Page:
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at 20:31 on 25-06-2013, Arthur B
an old music video
Oh, cool, I love old music videos, let me put my thinking cap o-

mid to late 1990s, or maybe very early 2000s.
old
D:
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at 20:23 on 25-06-2013, Cheriola
Could someone help jog my memory, please? I have this image in my head of an old music video featuring a Noah's Arc scenario with giant metal ship in a harbor being borded by the rich and famous (including the Queen and her corgies), while the masses who will be left behind to drown look on with resentment as they are held back by the military, all in the pouring rain. Then, inside the ship, the privileged find that they'll not get the luxury treatment they packed for, but instead are handed a coal shovel. (Literally or figuratively, I can't remember.)
But I can't for the life of me remember which song or band that video belonged to, so I can't google it. It probably would have been on the air in the mid to late 1990s, or maybe very early 2000s.

Anyone got an idea?
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at 19:36 on 25-06-2013, Cheriola
Yeah, I know exactly what you mean. I call it "sleepless high" - the state where after a certain point of tiredness, I can't fall asleep despite being physically exhausted to the point of not being able to think straight. This usually ends in a complete collapse after 30-40 hours of wakefullness, followed by up to 20 hours of sleeping like the dead. Sometimes I can induce it sooner with chemical help, so that I might time waking up somewhere close to morning. But most of the time, tranquilisers and sleeping pills only work if I take an overdose so high I get weird sensory effects. And that's too dangerous on the long run.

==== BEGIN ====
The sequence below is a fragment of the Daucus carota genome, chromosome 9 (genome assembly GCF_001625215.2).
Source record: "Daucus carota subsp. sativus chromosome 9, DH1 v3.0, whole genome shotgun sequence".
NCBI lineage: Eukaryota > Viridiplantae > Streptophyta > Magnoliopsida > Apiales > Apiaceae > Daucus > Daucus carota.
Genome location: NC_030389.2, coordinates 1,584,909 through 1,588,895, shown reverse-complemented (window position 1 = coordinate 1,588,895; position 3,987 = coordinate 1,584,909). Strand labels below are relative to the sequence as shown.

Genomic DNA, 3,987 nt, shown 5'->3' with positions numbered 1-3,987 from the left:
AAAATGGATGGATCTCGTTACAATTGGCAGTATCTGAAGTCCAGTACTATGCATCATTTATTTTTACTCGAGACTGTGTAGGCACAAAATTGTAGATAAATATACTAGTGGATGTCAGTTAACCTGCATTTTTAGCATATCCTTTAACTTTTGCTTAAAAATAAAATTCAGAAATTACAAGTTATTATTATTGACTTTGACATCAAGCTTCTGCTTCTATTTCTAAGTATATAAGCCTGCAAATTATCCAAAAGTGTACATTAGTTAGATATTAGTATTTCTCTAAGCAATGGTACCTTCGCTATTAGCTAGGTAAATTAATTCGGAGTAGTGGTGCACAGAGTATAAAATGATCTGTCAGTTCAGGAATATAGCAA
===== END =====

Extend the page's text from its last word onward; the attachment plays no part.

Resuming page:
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at 19:06 on 25-06-2013, Melanie
Ha, now if only I could actually count on that working regularly! The more usual pattern is that getting too little sleep does the opposite to me. I.e., it makes me tired all day... until evening, when I start waking up and starting to feel okay. At that point, I can either stay up late again, or I can go to bed and... stay up late while lying in the dark.

It gets to be sort of self-perpetrating, so it's pretty magical and noteworthy when I actually manage to (always temporarily) get into a more diurnal rhythm without feeling horrible all day.